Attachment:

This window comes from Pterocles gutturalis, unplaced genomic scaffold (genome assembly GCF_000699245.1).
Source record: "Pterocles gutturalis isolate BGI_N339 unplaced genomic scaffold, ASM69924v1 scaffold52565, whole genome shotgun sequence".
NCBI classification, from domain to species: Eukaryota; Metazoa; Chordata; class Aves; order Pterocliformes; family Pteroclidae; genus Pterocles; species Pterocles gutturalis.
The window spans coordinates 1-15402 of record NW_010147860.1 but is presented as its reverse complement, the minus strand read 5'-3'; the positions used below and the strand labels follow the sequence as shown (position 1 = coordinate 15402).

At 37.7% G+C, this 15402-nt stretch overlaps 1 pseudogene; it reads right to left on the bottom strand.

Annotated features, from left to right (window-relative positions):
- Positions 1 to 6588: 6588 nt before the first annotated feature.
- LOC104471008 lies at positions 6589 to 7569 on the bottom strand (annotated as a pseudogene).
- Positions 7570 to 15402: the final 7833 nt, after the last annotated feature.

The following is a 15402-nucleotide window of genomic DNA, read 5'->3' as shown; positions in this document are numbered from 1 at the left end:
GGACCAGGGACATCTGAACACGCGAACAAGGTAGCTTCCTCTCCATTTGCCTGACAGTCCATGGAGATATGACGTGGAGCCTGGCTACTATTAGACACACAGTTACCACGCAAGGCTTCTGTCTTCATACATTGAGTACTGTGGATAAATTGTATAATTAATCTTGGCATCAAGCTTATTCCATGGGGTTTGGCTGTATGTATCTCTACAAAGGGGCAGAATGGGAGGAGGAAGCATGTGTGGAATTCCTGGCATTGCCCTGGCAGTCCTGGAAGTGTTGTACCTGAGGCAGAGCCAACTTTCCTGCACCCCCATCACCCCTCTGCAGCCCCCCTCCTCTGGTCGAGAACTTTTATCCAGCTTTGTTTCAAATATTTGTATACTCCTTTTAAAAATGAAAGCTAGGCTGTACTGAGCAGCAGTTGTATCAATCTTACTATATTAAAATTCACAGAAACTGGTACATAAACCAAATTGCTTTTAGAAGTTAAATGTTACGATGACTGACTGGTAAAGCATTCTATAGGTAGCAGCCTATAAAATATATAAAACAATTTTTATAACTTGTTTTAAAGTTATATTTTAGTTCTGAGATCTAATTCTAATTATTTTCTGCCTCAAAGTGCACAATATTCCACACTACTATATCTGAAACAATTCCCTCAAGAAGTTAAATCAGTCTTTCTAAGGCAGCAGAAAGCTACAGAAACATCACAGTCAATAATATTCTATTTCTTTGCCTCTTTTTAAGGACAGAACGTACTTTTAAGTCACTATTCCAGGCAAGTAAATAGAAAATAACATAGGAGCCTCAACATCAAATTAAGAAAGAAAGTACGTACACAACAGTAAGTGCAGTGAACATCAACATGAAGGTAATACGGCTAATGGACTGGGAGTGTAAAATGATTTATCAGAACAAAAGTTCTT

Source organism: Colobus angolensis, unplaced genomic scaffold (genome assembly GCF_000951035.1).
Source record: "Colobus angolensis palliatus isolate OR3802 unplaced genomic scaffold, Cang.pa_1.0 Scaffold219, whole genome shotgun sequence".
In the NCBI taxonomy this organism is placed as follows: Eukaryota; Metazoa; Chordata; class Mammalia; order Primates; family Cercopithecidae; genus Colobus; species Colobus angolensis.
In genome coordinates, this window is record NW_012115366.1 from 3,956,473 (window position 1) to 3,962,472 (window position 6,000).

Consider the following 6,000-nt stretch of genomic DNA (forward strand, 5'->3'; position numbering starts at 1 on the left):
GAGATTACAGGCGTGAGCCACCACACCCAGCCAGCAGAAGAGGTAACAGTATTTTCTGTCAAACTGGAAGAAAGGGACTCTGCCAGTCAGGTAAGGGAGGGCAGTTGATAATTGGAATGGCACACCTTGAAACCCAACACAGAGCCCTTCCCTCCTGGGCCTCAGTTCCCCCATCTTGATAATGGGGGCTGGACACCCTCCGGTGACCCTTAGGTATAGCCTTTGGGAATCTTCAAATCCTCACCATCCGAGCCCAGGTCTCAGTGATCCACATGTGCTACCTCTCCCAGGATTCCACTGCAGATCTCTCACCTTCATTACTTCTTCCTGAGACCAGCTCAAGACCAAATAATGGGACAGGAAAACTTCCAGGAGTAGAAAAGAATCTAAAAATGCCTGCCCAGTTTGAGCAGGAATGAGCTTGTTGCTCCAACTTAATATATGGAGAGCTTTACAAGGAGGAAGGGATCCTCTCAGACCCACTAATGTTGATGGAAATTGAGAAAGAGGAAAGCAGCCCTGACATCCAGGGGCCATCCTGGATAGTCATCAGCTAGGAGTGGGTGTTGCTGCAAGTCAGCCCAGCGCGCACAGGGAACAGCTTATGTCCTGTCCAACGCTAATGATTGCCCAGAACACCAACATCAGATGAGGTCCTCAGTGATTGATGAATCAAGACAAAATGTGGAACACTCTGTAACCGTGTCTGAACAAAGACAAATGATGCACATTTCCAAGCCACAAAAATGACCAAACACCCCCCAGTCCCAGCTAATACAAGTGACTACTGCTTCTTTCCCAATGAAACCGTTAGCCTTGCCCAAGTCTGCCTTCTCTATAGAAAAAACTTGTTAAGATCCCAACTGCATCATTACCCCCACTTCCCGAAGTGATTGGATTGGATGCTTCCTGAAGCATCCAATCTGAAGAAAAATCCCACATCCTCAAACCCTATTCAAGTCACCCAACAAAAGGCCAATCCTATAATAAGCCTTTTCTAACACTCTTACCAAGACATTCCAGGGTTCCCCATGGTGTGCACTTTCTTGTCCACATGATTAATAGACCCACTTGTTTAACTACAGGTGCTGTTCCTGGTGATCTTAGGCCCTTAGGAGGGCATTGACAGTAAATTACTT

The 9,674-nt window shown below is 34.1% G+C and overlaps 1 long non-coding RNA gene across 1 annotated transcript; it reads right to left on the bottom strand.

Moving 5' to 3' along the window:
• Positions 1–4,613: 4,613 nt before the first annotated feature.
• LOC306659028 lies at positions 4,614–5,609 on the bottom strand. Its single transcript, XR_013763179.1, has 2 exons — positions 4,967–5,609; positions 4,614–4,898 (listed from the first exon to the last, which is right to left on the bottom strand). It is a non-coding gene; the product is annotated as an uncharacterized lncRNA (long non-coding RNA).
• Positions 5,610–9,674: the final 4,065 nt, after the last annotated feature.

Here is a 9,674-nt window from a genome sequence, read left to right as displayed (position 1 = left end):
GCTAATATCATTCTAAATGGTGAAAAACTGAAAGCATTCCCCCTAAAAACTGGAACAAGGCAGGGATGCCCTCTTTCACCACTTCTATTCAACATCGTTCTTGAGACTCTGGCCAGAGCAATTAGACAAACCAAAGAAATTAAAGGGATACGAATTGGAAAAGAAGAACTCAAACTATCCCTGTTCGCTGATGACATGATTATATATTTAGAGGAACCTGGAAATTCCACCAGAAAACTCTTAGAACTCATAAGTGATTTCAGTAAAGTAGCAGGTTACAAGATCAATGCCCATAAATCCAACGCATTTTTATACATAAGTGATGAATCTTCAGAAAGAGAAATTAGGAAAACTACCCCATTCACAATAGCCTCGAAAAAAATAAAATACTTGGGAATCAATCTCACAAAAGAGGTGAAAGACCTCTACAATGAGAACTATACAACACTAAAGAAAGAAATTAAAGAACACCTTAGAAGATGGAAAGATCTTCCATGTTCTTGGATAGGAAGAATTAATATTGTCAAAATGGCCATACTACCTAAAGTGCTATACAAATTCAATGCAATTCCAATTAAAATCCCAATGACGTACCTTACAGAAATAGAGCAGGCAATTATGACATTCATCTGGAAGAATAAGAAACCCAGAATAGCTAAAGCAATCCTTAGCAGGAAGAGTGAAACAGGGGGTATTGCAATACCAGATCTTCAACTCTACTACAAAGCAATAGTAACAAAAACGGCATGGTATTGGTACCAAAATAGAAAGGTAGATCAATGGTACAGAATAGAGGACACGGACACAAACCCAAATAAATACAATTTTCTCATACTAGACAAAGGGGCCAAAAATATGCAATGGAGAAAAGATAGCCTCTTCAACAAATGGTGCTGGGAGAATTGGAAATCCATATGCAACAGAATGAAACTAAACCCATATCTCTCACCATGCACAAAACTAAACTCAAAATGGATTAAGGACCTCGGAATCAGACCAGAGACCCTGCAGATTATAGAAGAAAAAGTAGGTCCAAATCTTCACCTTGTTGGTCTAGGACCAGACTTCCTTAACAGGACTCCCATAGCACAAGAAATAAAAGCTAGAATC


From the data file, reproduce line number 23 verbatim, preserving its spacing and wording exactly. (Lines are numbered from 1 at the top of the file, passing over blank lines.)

Here is a 9,674-nt window from a genome sequence, read left to right as displayed (position 1 = left end):